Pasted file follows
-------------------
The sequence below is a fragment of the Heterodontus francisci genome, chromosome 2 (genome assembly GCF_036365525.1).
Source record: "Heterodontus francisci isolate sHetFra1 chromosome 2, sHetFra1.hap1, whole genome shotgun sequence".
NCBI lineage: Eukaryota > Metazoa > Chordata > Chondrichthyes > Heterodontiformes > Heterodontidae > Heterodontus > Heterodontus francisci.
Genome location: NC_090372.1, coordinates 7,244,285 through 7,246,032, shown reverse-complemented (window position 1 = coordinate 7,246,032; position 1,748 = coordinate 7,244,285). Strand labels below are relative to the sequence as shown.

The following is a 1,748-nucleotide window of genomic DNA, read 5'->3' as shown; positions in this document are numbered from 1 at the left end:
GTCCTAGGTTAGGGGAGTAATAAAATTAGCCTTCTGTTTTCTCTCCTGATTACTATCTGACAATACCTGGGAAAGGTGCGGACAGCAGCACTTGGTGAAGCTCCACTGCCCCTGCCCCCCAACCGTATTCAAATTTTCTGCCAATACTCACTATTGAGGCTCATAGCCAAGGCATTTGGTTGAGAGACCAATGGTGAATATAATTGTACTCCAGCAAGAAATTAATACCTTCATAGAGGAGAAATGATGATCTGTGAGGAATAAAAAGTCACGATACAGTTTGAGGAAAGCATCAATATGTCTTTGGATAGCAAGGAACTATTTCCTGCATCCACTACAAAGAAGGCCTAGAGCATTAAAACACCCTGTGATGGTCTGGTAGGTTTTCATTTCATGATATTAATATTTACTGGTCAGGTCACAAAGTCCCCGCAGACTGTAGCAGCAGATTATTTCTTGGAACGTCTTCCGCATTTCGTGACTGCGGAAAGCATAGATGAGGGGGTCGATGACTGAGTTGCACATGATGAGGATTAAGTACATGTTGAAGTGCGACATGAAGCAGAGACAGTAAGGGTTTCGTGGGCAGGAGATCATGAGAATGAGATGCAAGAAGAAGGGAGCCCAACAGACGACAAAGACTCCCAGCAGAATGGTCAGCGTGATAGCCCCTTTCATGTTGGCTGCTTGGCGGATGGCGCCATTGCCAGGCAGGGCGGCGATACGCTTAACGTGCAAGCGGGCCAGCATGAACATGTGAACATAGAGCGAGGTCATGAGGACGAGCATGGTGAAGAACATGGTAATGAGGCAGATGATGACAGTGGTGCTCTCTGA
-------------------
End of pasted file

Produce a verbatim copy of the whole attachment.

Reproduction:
The sequence below is a fragment of the Heterodontus francisci genome, chromosome 2 (genome assembly GCF_036365525.1).
Source record: "Heterodontus francisci isolate sHetFra1 chromosome 2, sHetFra1.hap1, whole genome shotgun sequence".
NCBI lineage: Eukaryota > Metazoa > Chordata > Chondrichthyes > Heterodontiformes > Heterodontidae > Heterodontus > Heterodontus francisci.
Genome location: NC_090372.1, coordinates 7,244,285 through 7,246,032, shown reverse-complemented (window position 1 = coordinate 7,246,032; position 1,748 = coordinate 7,244,285). Strand labels below are relative to the sequence as shown.

The following is a 1,748-nucleotide window of genomic DNA, read 5'->3' as shown; positions in this document are numbered from 1 at the left end:
GTCCTAGGTTAGGGGAGTAATAAAATTAGCCTTCTGTTTTCTCTCCTGATTACTATCTGACAATACCTGGGAAAGGTGCGGACAGCAGCACTTGGTGAAGCTCCACTGCCCCTGCCCCCCAACCGTATTCAAATTTTCTGCCAATACTCACTATTGAGGCTCATAGCCAAGGCATTTGGTTGAGAGACCAATGGTGAATATAATTGTACTCCAGCAAGAAATTAATACCTTCATAGAGGAGAAATGATGATCTGTGAGGAATAAAAAGTCACGATACAGTTTGAGGAAAGCATCAATATGTCTTTGGATAGCAAGGAACTATTTCCTGCATCCACTACAAAGAAGGCCTAGAGCATTAAAACACCCTGTGATGGTCTGGTAGGTTTTCATTTCATGATATTAATATTTACTGGTCAGGTCACAAAGTCCCCGCAGACTGTAGCAGCAGATTATTTCTTGGAACGTCTTCCGCATTTCGTGACTGCGGAAAGCATAGATGAGGGGGTCGATGACTGAGTTGCACATGATGAGGATTAAGTACATGTTGAAGTGCGACATGAAGCAGAGACAGTAAGGGTTTCGTGGGCAGGAGATCATGAGAATGAGATGCAAGAAGAAGGGAGCCCAACAGACGACAAAGACTCCCAGCAGAATGGTCAGCGTGATAGCCCCTTTCATGTTGGCTGCTTGGCGGATGGCGCCATTGCCAGGCAGGGCGGCGATACGCTTAACGTGCAAGCGGGCCAGCATGAACATGTGAACATAGAGCGAGGTCATGAGGACGAGCATGGTGAAGAACATGGTAATGAGGCAGATGATGACAGTGGTGCTCTCTGA